Job Search: 10 Things That Annoy Job Seekers the Most

The following 10 frustrations that job seekers encounter during their searches make them want to scream. What annoyances would you add to this list?

Let's play a quick word association game: What words come to your mind when you hear the term job search? The words that come to my mind are frustrating, discouraging, hopeful and relentless. 

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There is no question that searching for a new job can be tedious and unforgiving. Making matters worse are the many annoyances job seekers inevitably encounter as they apply and interview for jobs. Job seekers I've interviewed over the years for stories on CIO.com have told me about the frustrations they've met in their searches that have made them want to scream. Here's a list of the top 10, in no particular order.

1. Not hearing back from employers. Job seekers do not expect to hear back immediately from recruiters, HR personnel and hiring managers after they apply for a job. They understand that a single job opening can attract hundreds of applicants, and they realize that hiring managers can't possibly respond to each job seeker. Nevertheless, the black hole is irksome.

2. Hiring managers who go dark on them. More annoying than not hearing from anyone after applying for a job are hiring managers who express interest in job seekers, only to suddenly disappear. Job seekers have told me stories of hiring managers who've called them in response to their resumes, all excited about their work experience. The job seekers have what they think are good phone interviews—or even face-to-face interviews—but then the hiring managers drop off the face of the earth, never to call them again.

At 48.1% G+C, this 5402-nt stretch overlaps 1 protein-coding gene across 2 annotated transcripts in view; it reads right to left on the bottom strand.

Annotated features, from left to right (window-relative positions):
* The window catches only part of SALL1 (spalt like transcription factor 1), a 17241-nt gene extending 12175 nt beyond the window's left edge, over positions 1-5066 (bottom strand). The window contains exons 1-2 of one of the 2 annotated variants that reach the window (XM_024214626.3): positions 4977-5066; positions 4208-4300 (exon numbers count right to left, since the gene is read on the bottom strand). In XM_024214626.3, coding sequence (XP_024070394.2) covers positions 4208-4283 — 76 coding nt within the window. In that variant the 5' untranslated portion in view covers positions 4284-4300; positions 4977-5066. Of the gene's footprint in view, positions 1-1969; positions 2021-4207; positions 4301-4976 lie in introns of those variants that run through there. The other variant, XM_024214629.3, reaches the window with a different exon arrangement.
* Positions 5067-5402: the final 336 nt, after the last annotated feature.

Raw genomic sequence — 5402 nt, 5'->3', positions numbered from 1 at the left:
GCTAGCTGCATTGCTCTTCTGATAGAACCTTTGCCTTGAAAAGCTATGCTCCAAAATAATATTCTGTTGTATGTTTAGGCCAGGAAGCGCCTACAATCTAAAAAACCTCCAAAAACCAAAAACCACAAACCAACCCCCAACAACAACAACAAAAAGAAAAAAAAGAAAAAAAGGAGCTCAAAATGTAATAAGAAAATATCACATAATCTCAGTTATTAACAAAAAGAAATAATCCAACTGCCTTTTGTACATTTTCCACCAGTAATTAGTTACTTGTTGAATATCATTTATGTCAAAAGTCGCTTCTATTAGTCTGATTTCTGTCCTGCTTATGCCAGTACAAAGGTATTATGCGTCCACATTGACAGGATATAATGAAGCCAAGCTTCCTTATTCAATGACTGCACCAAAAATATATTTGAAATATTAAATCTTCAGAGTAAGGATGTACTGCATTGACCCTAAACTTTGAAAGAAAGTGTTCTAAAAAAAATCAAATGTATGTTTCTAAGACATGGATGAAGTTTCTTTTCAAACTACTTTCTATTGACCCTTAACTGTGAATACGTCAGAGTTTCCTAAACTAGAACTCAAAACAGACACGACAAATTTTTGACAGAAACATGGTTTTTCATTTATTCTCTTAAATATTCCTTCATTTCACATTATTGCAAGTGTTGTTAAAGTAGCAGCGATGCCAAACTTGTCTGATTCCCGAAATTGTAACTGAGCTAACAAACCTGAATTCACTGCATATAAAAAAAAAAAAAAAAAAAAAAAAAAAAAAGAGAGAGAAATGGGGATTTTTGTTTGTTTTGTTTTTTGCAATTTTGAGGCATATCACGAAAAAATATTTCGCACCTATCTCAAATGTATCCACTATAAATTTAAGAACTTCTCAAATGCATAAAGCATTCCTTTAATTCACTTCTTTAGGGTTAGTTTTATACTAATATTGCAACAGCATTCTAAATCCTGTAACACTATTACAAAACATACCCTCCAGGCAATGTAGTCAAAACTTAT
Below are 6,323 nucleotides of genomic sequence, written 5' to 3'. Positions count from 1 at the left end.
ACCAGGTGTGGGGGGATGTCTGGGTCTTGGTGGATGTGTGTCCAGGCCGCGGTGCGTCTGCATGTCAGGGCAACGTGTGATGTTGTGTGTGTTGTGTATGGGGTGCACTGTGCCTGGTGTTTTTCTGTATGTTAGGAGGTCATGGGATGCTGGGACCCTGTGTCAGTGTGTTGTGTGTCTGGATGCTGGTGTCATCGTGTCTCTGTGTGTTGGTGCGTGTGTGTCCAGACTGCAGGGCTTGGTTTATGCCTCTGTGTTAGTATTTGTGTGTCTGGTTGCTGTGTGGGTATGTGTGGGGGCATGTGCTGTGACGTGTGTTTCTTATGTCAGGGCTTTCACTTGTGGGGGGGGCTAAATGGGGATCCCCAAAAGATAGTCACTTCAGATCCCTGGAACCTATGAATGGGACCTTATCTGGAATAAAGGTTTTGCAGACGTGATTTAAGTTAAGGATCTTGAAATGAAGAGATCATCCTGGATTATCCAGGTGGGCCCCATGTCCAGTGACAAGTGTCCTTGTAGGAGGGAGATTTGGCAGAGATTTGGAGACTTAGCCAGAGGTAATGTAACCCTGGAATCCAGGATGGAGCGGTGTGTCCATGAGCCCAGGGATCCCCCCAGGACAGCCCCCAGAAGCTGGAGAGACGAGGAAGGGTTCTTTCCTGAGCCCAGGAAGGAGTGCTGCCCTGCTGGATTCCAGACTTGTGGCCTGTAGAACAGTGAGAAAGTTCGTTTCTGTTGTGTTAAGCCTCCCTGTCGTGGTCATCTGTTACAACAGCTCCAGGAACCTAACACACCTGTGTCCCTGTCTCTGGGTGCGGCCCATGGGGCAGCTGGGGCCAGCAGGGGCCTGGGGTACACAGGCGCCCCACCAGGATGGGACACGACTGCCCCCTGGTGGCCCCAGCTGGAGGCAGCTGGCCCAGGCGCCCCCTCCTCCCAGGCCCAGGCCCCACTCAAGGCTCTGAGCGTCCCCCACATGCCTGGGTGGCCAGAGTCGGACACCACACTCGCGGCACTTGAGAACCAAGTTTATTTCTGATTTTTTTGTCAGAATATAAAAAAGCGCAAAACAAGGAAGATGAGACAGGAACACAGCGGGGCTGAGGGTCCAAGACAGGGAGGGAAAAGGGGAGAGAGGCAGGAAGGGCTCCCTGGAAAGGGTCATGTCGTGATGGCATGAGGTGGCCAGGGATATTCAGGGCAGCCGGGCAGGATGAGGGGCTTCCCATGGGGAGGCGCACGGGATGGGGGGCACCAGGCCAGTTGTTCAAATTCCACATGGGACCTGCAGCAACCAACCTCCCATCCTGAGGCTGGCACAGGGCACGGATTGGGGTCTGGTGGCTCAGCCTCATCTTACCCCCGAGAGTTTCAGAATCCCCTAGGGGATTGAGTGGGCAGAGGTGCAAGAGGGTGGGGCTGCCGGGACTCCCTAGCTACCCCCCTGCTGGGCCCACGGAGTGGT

3. Fake job ads. Job seekers have told me that some companies seem to post the same job every quarter. They've tried applying for these jobs, but their applications go nowhere. They suspect these jobs are fake, and in some cases they've been able to verify through people in their networks who work for these firms that the jobs in fact do not exist. They suspect companies post fake job ads to project the image that they're hiring and thriving in a bad economy.

4. Super-specific job requirements. The job market has grown so competitive that job seekers seem to have to be a perfect match for a job. Being a smart, resourceful Jack-of-all-trades is no longer enough to get a job. You must possess the exact experience a company seeks. This makes the job search even harder.

5. Kludgy recruiting software. Many employers have implemented talent management systems so that job seekers can search and apply for jobs online. Unfortunately, not all employers have customized these systems. The result for job seekers is a lot of wasted time and frustration. For example, a job seeker in New Jersey told me about a technology company based in the Garden State that had a talent management system which forced job seekers to search for jobs with the company in every city in N.J. because the company hadn't customized the software to only list the three New Jersey cities in which it operated.

6. Hearing about talent shortages. Despite millions of talented professionals remaining unemployed, companies continue to complain that they can't find the workers they need. When unemployed job seekers hear about these perceived talent shortages, they tell me they want to stand up, wave their arms and shout, "I'm here! I'm right here! Hire me!" 

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